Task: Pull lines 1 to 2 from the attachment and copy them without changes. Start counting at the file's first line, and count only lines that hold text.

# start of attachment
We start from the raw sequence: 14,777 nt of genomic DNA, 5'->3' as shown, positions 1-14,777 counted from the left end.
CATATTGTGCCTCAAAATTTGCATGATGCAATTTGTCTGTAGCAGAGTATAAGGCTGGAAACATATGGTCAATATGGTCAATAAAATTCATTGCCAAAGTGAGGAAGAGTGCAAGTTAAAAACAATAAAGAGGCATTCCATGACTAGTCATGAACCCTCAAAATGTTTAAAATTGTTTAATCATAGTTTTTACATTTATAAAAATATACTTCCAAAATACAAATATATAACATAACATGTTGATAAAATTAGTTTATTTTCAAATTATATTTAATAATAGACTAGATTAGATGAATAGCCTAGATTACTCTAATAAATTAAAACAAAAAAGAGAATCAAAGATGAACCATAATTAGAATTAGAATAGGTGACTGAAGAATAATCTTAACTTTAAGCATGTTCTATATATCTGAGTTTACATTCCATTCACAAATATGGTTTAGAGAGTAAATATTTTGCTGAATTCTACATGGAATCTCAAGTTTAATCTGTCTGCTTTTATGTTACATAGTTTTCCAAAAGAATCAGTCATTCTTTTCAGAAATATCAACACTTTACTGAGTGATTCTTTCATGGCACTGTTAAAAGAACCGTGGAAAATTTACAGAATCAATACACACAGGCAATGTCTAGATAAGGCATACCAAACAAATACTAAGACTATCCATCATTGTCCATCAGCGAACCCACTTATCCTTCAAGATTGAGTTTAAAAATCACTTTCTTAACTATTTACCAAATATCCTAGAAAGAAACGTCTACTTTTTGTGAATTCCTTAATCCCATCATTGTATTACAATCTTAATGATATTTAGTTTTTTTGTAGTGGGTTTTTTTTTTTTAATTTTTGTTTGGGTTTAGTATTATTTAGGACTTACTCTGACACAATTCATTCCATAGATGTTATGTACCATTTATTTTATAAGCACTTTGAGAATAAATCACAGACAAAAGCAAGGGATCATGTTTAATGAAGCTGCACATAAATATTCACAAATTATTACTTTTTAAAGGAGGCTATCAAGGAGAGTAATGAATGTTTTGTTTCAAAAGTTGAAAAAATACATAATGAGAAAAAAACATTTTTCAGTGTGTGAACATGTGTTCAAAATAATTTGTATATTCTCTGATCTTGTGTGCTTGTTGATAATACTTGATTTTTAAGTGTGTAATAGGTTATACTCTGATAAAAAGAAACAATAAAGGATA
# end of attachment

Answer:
We start from the raw sequence: 14,777 nt of genomic DNA, 5'->3' as shown, positions 1-14,777 counted from the left end.
CATATTGTGCCTCAAAATTTGCATGATGCAATTTGTCTGTAGCAGAGTATAAGGCTGGAAACATATGGTCAATATGGTCAATAAAATTCATTGCCAAAGTGAGGAAGAGTGCAAGTTAAAAACAATAAAGAGGCATTCCATGACTAGTCATGAACCCTCAAAATGTTTAAAATTGTTTAATCATAGTTTTTACATTTATAAAAATATACTTCCAAAATACAAATATATAACATAACATGTTGATAAAATTAGTTTATTTTCAAATTATATTTAATAATAGACTAGATTAGATGAATAGCCTAGATTACTCTAATAAATTAAAACAAAAAAGAGAATCAAAGATGAACCATAATTAGAATTAGAATAGGTGACTGAAGAATAATCTTAACTTTAAGCATGTTCTATATATCTGAGTTTACATTCCATTCACAAATATGGTTTAGAGAGTAAATATTTTGCTGAATTCTACATGGAATCTCAAGTTTAATCTGTCTGCTTTTATGTTACATAGTTTTCCAAAAGAATCAGTCATTCTTTTCAGAAATATCAACACTTTACTGAGTGATTCTTTCATGGCACTGTTAAAAGAACCGTGGAAAATTTACAGAATCAATACACACAGGCAATGTCTAGATAAGGCATACCAAACAAATACTAAGACTATCCATCATTGTCCATCAGCGAACCCACTTATCCTTCAAGATTGAGTTTAAAAATCACTTTCTTAACTATTTACCAAATATCCTAGAAAGAAACGTCTACTTTTTGTGAATTCCTTAATCCCATCATTGTATTACAATCTTAATGATATTTAGTTTTTTTGTAGTGGGTTTTTTTTTTTTAATTTTTGTTTGGGTTTAGTATTATTTAGGACTTACTCTGACACAATTCATTCCATAGATGTTATGTACCATTTATTTTATAAGCACTTTGAGAATAAATCACAGACAAAAGCAAGGGATCATGTTTAATGAAGCTGCACATAAATATTCACAAATTATTACTTTTTAAAGGAGGCTATCAAGGAGAGTAATGAATGTTTTGTTTCAAAAGTTGAAAAAATACATAATGAGAAAAAAACATTTTTCAGTGTGTGAACATGTGTTCAAAATAATTTGTATATTCTCTGATCTTGTGTGCTTGTTGATAATACTTGATTTTTAAGTGTGTAATAGGTTATACTCTGATAAAAAGAAACAATAAAGGATA